Of the eight cities, Mausolos united six into one city, Halikarnassos, as Kallisthenes tells us, but kept Syangela and Myndos as they were. These are the Pedasians of whom Herodotos says that when any misfortune was about to come upon them and their neighbours, the priestess of Athena would grow a beard and that this happened to them three times. And there is also a small town called Pedason in the present territory of Stratonikeia. And throughout the whole of Caria and in Miletos are to be seen tombs, fortifications, and traces of settlements of the Lelegians.
[Homeric Kilikians in northwestern Asia Minor]
(60) After the Lelegians, on the next stretch of coast, lived the Kilikians, according to Homer. I mean the stretch of coast now held by the Adramyttenians, Atarneitians, and Pitanaians, as far as the outlet of the Kaikos [Bakırçay] river. The Kilikians, as I have said, were divided into two dynasties, one subject to Eetion and one to Mynes.
(61) Now Homer calls Thebe the city of Eetion: “We went into Thebe, the sacred city of Eetion.” And he clearly indicates that also Chrysa, which had the temple of Sminthian Apollo, belonged to Eetion, if it is true that Chryseis was taken captive at Thebe, for he says, “We went into Thebe, and destroyed it and brought here all the spoil. And this they rightly divided among themselves, but they chose out Chryseis for the son of Atreus.” He also says that Lyrnessos belonged to Mynes, since Achilles “destroyed Lyrnessos and the walls of Thebe” and killed both Mynes and Epistrophos. So that when Briseis says, “you would not even let me, when swift Achilles killed my husband and sacked the city of divine Mynes,” Homer cannot mean Thebe (for this belonged to Eetion), but Lyrnessos. Both were situated in what was afterwards called the “plain of Thebe,” which, on account of its fertility, is said to have been an object of contention between the Mysians and Lydians in earlier times, and later between the Greeks who colonized it from Aiolis and Lesbos. But the greater part of it is now held by the Adramyttenians, for here lie both Thebe and Lyrnessos, the latter a natural stronghold, but both places are deserted. From Adramyttion the former is distant sixty stadium-lengths and the latter eighty-eight, in opposite directions.
(62) In the territory of Adramyttion lie also Chrysa and Killa. At any rate there is still to‑day a place near Thebe called Killa, where is a temple of the Killaian Apollo and the Killaios river, which runs from mount Ida, flows past it. These places lie near the territory of Antandros. The Killaion in Lesbos is named after this Killa and there is also a mount Killaiom between Gargara and Antandros. Daes of Kolonai says that the temple of Killaean Apollo was first founded in Kolonai by the Aiolians who sailed from Greece. It is also said that a temple of Killaian Apollo was established at Chrysa, though it is not clear whether he is the same as the Sminthian Apollo or distinct from him.
(63) Chrysa was a small town on the sea, with a harbour and near by, above it, lies Thebe. Here too was the temple of the Sminthian Apollo and here lived Chryseis. But the place is now utterly deserted and the temple was transferred to the present Chrysa near Hamaxituos when the Kilikians were driven out, partly to Pamphylia and partly to Hamaxitis. Those who are less acquainted with ancient history say that it was at this Chrysa that Chryses and Chryseis lived, and that Homer mentions this place but, in the first place, there is no harbour here, and yet Homer says, “And when they had now arrived inside the deep harbour” and, secondly, the temple is not on the sea, though Homer makes it on the sea, “and out from the seafaring ship stepped Chryseis. Her then did Odysseus of many wiles lead to the altar, and place in the arms of her dear father,” neither is it near Thebe, though Homer makes it near. At any rate, he speaks of Chryseis as having been taken captive there. Again, neither is there any place called Killa to be seen in the territory of the Alexandreians, nor any temple of Killaian Apollo, but the poet couples the two, “who does stand over Chrysa and sacred Killa.” But it is to be seen near by in the plain of Thebe. And the voyage from the Cilician Chrysa to the “naval station” is about seven hundred stadium-lengths, approximately a day’s voyage, such a distance, obviously, as that sailed by Odysseus for immediately upon disembarking he offered the sacrifice to the god, and since evening overtook him he remained on the spot and sailed away the next morning. But the distance from Hamaxitos is scarcely a third of that above mentioned, so that Odysseus could have completed the sacrifice and sailed back to the “naval station” on the same day. There is also a tomb of Killos in the neighbourhood of the temple of the Killaian Apollo, a great barrow. He is said to have been the charioteer of Pelops and to have ruled over this region and perhaps it was after him that Cilicia was named, or vice versa. . . [omitted discussion of Teukrians and the origins of Sminthian Apollo and discussion of Adramytteion, Assos, and Lesbos].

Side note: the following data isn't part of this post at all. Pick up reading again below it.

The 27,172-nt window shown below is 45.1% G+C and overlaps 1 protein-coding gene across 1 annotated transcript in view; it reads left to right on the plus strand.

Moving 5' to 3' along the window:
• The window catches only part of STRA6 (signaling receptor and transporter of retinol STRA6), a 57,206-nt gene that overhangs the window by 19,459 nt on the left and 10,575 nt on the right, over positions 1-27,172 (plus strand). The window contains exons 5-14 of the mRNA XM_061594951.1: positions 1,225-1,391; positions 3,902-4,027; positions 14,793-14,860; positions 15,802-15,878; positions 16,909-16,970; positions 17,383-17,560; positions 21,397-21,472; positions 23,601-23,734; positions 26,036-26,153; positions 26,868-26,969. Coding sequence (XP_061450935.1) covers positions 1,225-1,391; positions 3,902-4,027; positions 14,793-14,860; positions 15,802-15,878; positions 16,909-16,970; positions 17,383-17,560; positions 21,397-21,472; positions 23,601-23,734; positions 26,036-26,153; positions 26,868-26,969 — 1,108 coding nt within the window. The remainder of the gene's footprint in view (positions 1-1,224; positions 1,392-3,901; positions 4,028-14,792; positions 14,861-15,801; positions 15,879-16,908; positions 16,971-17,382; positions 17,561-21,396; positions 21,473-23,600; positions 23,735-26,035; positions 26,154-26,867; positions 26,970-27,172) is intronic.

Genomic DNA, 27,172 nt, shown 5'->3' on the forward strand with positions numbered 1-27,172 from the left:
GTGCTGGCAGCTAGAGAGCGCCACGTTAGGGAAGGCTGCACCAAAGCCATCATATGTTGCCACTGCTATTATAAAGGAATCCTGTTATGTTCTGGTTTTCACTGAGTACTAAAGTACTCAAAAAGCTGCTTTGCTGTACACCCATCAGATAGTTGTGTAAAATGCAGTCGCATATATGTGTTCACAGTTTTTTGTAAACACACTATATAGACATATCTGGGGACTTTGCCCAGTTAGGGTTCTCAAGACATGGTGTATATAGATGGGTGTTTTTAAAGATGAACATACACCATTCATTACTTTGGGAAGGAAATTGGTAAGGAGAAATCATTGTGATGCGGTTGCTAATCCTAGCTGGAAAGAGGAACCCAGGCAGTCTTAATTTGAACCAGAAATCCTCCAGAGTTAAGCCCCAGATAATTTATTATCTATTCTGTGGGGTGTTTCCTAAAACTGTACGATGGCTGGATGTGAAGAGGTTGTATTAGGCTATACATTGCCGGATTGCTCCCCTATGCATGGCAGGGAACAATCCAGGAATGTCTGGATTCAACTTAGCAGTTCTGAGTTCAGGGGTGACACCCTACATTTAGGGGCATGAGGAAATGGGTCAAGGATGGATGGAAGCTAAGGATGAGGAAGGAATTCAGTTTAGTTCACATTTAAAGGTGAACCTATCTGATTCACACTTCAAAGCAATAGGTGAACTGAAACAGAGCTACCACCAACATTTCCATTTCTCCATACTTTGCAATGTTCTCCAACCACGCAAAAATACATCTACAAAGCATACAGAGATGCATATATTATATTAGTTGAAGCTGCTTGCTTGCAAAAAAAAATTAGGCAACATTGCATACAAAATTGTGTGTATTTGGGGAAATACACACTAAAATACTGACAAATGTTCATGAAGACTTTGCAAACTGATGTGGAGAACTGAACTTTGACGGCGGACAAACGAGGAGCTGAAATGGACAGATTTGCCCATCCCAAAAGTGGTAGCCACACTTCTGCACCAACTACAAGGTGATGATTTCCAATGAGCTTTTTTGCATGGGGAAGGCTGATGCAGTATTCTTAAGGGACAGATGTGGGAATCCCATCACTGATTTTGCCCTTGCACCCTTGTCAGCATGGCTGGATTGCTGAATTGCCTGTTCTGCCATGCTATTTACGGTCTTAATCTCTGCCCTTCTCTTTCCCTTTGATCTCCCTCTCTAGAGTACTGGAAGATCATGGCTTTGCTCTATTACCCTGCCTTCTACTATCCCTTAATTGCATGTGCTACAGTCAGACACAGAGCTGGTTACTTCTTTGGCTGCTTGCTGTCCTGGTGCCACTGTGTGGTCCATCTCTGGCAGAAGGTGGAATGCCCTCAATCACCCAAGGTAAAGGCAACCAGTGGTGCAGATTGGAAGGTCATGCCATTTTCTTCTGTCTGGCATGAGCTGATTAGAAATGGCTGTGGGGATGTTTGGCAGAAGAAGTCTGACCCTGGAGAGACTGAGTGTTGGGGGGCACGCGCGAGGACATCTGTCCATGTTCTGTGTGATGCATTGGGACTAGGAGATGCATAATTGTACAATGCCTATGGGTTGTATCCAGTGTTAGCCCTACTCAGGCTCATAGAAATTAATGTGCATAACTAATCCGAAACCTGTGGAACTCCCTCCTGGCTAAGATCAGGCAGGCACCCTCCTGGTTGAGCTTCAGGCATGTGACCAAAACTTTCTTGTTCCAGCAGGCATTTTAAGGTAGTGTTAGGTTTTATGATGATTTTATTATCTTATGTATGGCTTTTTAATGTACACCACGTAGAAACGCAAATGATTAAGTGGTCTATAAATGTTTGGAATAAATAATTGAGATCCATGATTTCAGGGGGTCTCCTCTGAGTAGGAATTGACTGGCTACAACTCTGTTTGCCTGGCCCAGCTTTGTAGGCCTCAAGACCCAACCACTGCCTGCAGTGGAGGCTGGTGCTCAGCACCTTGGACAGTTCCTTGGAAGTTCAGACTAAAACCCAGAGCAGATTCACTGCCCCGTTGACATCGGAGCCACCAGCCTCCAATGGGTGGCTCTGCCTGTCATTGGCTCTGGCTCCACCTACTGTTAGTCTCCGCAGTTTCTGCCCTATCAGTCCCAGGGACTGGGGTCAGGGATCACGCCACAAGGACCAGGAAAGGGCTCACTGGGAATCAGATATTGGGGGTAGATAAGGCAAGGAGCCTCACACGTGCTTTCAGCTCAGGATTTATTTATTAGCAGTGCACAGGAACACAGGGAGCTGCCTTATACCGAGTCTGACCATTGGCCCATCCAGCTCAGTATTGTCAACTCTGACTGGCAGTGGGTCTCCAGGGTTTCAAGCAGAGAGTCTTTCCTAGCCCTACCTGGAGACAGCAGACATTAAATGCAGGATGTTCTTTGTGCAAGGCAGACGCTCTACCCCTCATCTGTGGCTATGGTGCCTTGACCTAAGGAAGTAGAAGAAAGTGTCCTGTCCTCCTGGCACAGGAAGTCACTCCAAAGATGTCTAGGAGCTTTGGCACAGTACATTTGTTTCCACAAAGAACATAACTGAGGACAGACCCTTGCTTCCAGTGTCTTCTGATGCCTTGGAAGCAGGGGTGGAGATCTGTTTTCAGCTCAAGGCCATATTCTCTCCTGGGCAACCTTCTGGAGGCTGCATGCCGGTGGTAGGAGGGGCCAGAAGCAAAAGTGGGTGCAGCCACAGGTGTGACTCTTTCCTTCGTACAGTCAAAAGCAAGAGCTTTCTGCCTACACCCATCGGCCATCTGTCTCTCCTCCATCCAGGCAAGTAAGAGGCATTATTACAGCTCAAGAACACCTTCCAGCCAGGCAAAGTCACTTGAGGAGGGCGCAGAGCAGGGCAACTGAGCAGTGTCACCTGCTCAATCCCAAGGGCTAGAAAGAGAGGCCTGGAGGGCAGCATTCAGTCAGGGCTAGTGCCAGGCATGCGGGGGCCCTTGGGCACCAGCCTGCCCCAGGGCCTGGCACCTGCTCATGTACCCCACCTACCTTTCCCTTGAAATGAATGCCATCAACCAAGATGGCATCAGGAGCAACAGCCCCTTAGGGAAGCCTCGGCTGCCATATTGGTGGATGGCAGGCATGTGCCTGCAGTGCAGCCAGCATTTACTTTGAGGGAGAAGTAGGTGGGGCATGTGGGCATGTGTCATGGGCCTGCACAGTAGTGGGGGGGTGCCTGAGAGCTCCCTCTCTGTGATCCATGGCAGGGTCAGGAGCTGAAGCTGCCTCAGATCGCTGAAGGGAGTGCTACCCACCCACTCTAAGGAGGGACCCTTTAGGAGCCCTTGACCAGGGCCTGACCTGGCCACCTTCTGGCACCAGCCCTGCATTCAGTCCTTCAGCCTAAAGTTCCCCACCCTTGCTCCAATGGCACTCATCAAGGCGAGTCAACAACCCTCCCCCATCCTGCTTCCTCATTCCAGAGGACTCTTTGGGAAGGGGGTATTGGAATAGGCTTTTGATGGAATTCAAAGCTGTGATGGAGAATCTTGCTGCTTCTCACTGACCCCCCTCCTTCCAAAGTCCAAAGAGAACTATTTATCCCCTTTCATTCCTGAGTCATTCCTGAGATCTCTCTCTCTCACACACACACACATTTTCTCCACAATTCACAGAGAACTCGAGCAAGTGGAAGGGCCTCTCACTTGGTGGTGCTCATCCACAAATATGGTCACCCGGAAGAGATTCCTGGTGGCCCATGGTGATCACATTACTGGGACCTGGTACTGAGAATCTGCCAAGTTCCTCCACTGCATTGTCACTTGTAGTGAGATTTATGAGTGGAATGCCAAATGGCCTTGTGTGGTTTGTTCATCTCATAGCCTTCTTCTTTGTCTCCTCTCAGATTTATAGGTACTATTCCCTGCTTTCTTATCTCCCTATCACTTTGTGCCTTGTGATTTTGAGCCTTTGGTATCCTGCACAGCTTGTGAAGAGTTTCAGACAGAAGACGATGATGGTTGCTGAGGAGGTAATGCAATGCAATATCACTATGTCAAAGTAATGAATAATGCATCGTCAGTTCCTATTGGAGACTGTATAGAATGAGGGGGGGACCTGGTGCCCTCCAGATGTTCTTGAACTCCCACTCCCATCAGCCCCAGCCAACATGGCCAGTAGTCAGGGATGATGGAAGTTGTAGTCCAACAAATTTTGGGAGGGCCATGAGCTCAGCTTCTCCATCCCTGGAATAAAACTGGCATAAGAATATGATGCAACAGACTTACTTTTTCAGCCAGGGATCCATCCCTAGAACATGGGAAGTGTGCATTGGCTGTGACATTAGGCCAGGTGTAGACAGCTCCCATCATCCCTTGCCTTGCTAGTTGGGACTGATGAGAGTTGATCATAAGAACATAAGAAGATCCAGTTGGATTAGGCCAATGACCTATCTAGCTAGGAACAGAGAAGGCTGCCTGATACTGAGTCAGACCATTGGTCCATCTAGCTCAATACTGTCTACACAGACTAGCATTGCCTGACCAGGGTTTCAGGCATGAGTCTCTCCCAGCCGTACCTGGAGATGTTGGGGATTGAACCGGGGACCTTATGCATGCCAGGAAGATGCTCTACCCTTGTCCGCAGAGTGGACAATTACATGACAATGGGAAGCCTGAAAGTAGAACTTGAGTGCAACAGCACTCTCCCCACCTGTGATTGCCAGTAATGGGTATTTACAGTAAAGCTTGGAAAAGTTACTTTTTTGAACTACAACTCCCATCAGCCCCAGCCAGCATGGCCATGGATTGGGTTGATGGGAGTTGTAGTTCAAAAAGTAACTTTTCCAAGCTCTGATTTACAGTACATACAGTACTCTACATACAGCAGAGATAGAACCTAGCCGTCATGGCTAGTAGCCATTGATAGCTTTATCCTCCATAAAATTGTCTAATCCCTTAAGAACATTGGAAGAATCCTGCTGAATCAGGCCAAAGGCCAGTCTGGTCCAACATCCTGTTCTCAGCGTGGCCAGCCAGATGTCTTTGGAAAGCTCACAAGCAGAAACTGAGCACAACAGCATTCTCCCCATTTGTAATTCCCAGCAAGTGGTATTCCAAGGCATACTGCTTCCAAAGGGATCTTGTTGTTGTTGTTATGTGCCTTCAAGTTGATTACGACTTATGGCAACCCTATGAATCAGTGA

3 (1) Since the Lelegians and the Kilikians were so closely related to the Trojans, people inquire into why they are not included with the Trojans in the Catalogue [Homer’s “Catalogue of Ships” in Iliad 2.494–759]. But it is reasonable to suppose that because of the loss of their leaders and the sacking of their cities, the few Kilikians that were left were placed under the command of Hektor, for both Eetion and his sons are said to have been killed before the Catalogue: “Verily my father was killed by the goodly Achilles, who utterly sacked the city of Kilikians, Thebe of the lofty gates. And the seven brothers of mine in our halls, all these on the same day went inside the home of Hades, for all were killed by swift-footed, goodly Achilles” [Homer, Iliad 6. 414]. And so, in the same way, those subject to Mynes lost both their leaders and their city: “And he laid low Mynes and Epistrophos, and sacked the city of godlike Mynes.” But he makes the Lelegians present at the battles when he says as follows: “Towards the sea are situated the Carians and the Paionians, with curved bows, and the Lelegians and Kaukonians.” And again, “he pierced with his spear Satnios, son of Oinops, whom a noble Naiad nymph bore to Oinops, as he tended his herds beside the banks of the Satnioeis.” For they had not so completely disappeared that they did not have a separate organization of their own, since their king still survived, “of Altes, who is lord over the war‑loving Lelegians,” and since their city had not been utterly wiped out, for the poet adds, “who holds steep Pedasos on the Satnioeis.” However, the poet has omitted them in the Catalogue, not considering their organization sufficient to have a place in it, or else including them under the command of Hektor because they were so closely related. For Lykaon, who was a brother of Hektor, says, “to a short span of life my mother, daughter of the old man Altes, bore me — Altes who is lord over the war‑loving Lelegians.” Such, then, are the probabilities in this matter.
[For Strabo’s subsequent discussion Pelasgians, go to this link].